In the rest of this article we’ll refer to Trainline as we discuss the process of booking train tickets in France. Other than buying tickets at the station on the day of travel, we think this is unquestionably the best way to access the French train system and buy your tickets.
Schedule and Booking Availability
French train schedules are normally posted 92 days in advance, though iDTGV trains will be available as much as six months in advance. Trainline shows a variety of options for your journey and clearly indicates the departure and arrival times, the duration of the trip, and the costs for first and second class. If you click on a specific schedule and class of service, you’ll see on the right if you’ll need to change trains during that itinerary. If you want to check schedules further in advance, plug in “dummy” dates (using the same day of the week you’ll travel) to see what schedules will probably be available. Just remember that schedules may change due to various reasons including seasonal changes and maintenance work; prices may also be quite different. European train schedules are always given based on a 24 hour clock. (So, for example, 2:00 pm is shown as 14:00.) Many cities (like Paris) have multiple stations, and it’s important to be sensitive to this. If you choose the generic city name, the Trainline system will check all options and then specify the train stations involved in the detail of each option.
Many travelers to France arrive at Charles de Gaulle airport. There’s a TGV station right at the airport, so there’s no need to go into Paris if you’re headed directly to another destination in France. The name of the station is “Aéroport-Paris-Roissy-Charles-de-Gaulle CDG.” On the Trainline system, just start typing “CDG” and the full airport name will appear as an option on the right.
Fares and Discounts
We recommend purchasing tickets as close to 90 days as possible, which enables you to access the deepest discounts, usually for off-peak or weekend travel. It’s possible to get discount fares from Paris to Avignon for prices as low as 20 euro. (If you book later or travel at peak times, you may pay over 100 euro.) The deepest discount fares (called “Prem”) do not allow any refund or transfer. Other discount fares (“Loisir”) have options for exchange or refund.
In the example above, I’m booking a ticket for Charley on a train from the CDG Airport to Lyon in December. I elected to see trains beginning at 8:00 am and you can see the schedule and the range of fares. I’m booking two months out, so there are some deep discounts available (38 euro at 08:33) on some trains. For the train at 13:58 (not shown here), the fares jump to 80 euro for 2nd class and 100 euro for 1st. I probably would have had even lower fares available if I had booked the ticket a month ago at the earliest possible date. If you elect a Prem non-refundable fare, it’s critical to make your booking correctly. If you make a mistake when booking your ticket, you’ve lost your money and will have to buy another ticket. (I can attest to this first hand!) So be sure to double or triple-check your details before clicking “purchase.”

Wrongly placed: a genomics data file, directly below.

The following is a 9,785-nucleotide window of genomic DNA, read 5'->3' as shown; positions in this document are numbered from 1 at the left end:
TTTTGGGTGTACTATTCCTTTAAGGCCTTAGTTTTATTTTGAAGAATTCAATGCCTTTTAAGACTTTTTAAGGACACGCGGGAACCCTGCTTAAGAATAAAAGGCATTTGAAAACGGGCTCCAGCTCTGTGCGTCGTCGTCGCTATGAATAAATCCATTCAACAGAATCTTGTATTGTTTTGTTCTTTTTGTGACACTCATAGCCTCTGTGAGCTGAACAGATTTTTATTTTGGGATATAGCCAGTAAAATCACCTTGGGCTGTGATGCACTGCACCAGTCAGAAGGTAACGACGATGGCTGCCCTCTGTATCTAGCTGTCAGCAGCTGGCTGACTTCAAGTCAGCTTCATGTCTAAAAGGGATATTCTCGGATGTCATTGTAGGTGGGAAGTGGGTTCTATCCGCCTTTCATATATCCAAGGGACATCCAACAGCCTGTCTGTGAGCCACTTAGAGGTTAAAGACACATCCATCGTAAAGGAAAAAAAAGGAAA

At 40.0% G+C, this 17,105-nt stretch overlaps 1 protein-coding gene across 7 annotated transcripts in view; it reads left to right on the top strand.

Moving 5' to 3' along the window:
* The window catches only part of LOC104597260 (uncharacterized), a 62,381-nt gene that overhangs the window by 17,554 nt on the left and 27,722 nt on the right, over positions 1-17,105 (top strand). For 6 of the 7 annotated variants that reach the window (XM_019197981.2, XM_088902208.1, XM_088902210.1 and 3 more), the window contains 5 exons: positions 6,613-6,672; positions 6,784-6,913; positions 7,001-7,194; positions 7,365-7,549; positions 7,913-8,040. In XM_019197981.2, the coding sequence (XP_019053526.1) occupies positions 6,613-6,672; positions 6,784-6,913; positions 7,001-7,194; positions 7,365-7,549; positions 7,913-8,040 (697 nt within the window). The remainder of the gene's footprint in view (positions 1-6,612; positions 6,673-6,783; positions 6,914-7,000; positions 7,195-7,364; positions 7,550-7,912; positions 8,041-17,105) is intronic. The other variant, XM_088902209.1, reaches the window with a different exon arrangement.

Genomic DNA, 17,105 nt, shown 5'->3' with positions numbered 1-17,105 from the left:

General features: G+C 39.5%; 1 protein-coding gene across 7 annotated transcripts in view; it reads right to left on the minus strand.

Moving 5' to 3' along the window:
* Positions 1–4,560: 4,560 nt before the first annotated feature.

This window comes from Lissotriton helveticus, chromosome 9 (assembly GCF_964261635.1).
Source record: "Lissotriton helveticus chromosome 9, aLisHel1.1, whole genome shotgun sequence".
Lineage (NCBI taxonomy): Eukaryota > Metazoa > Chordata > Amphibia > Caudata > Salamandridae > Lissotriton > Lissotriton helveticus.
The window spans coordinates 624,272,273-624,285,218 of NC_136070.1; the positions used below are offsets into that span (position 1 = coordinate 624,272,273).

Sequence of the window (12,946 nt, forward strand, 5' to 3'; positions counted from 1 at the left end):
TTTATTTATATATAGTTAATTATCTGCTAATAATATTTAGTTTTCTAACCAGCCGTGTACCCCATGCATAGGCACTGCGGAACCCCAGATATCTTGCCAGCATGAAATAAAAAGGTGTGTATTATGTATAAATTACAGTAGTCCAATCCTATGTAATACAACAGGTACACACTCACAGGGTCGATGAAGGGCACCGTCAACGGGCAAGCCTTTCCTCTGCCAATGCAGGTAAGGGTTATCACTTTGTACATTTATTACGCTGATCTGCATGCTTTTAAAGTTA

First or Second Class?
On TGV trains and many other longer-distance trains you’ll be offered a choice of a first or second class seats. We think second class seats and coaches are just fine… it’s not the same as the difference between first class and coach on an airline. For example, you’ll have plenty of leg room. But first class train seats are a bit bigger and more plush and you’ll have a little more room and privacy. We’ve also found that first class coaches tend to be quieter… fewer people and families. If the additional cost of a first class seat is minimal (10-15 euro), we’re willing to pay the additional cost for first class. But otherwise we’re very happy in second class and we’d rather save our money for some other splurge on our trip. For our trip to Lyon in December, we’ll go ahead and splurge on first class since it’s just 7 euro more at the time we want to travel. But I need to book this ticket as soon as possible, as these fares may not be available long.
On the iDTGV trains, in both first and second class, you can also choose “iDzap” or “iDzen” cars to choose a lively or quiet atmosphere. (Families with young children should select “iDzap.”)
You can add other passengers to your booking and will always need to include their birthdate. The name and birthdate of each passenger is stored in the Trainline system and printed on any e-tickets. The conductor may ask to see your passport on the train to verify that the person traveling is the same person ticketed.
TGV trains and most intercity trains require a reservation and seat assignment at the time of booking. If you’re traveling with a group, we recommend booking all the tickets at the same time to ensure you have seats together. Many TGV trains are “duplex” (double-decker) trains, which offer an option of sitting on an upper or lower deck. There is a better view from the higher level, but the steps to the top are somewhat steep, narrow, and usually curved, so it can be challenging to get yourself and your bags upstairs. Unless we’re traveling with little luggage, we’re normally very happy to sit on the lower level, and we think the view is usually just fine.